If only we could have this kind of discussion here in Canada on the merits of universal daycare. Nope. Only in the USA. Turns out Californians will be going to the polls to decide whether to pursue a universal pre-school program.
This is not mere ivory-tower doom-mongering. This is what a sober assessment of a similar universal day care program in Quebec suggests.
If Reiner's initiative is approved in June, individuals making more than $400,000 a year ($800,000 for families) will face a 1.7 percent tax increase to raise $2.5 billion to finance three hours of free preschool a day for all of California's 4-year-olds -- even the 62 percent who already attend preschool without universal subsidies.
The final price tag for Quebec's day care program is 33 times what was originally projected: It was supposed to cost $230 million over five years, but now gobbles $1.7 billion every year. With this kind of spending, one would think that Quebec was offering top-notch day care to every tot, toddler and teen.
Much of the increased spending has gone not toward increased access, but increased costs. Day care worker unions, on the threat of strike, negotiated a 40 percent increase in wages over four years. The cost of care has doubled since the program began, with the annual per-infant cost now exceeding $15,000.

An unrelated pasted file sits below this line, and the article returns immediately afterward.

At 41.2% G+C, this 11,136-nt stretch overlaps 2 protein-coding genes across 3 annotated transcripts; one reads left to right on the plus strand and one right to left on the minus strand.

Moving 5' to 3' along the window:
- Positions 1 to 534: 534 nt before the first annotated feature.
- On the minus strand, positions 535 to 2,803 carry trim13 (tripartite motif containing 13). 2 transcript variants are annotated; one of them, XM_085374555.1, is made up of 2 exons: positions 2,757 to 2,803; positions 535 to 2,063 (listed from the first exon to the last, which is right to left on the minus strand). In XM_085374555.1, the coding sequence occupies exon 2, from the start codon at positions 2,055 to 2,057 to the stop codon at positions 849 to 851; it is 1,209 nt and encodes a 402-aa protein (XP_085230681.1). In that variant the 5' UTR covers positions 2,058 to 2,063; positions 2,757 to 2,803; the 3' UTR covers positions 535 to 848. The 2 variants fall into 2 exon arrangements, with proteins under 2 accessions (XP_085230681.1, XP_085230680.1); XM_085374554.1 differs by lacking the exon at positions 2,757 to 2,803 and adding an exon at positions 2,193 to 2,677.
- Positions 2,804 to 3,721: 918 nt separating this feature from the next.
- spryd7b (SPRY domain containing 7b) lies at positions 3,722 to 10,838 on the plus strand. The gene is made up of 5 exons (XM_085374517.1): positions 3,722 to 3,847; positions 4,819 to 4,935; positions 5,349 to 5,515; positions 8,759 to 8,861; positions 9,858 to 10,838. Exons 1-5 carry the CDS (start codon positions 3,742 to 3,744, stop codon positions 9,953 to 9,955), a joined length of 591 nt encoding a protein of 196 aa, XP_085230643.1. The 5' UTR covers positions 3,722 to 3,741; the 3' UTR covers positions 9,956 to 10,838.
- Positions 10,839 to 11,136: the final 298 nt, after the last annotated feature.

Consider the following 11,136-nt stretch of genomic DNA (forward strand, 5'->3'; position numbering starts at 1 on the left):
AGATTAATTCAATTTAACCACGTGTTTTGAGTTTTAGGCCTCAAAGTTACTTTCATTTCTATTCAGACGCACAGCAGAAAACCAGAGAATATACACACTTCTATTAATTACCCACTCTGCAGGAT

Besides unions, the other major reason for the skyrocketing costs is that when people don't pay the full price for a service, they consume more of it -- what economists call the problem of the moral hazard: Quebecois taxpayers pay 80 to 90 percent of the cost of care, requiring parents to pitch in only $7 a day.
Such low co-pays have encouraged mothers who might otherwise have stayed at home with their newborns to return to work. But any hope that the program would be able to meet the demand that it created was doomed right from the start, because it banned new centers and barred existing ones from participating, decimating the private day care market. (It has since reversed this policy). Literally overnight, long lines of desperate parents vying for a "free" day care spot emerged. Parents registered babies yet to be conceived. And when they did land a spot, they paid their $7-a-day to hold it -- even if they were months away from using it.
Many low-income parents, who lost their child care tax deductions in order to finance the program, have been crowded out by middle- and upper-income parents more savvy at negotiating the system. According to research by Peter Shawn Taylor for the Canadian Taxpayers Federation, half of Quebec's day care spaces are taken by families in the top 30 percent income bracket.
Read the whole thing.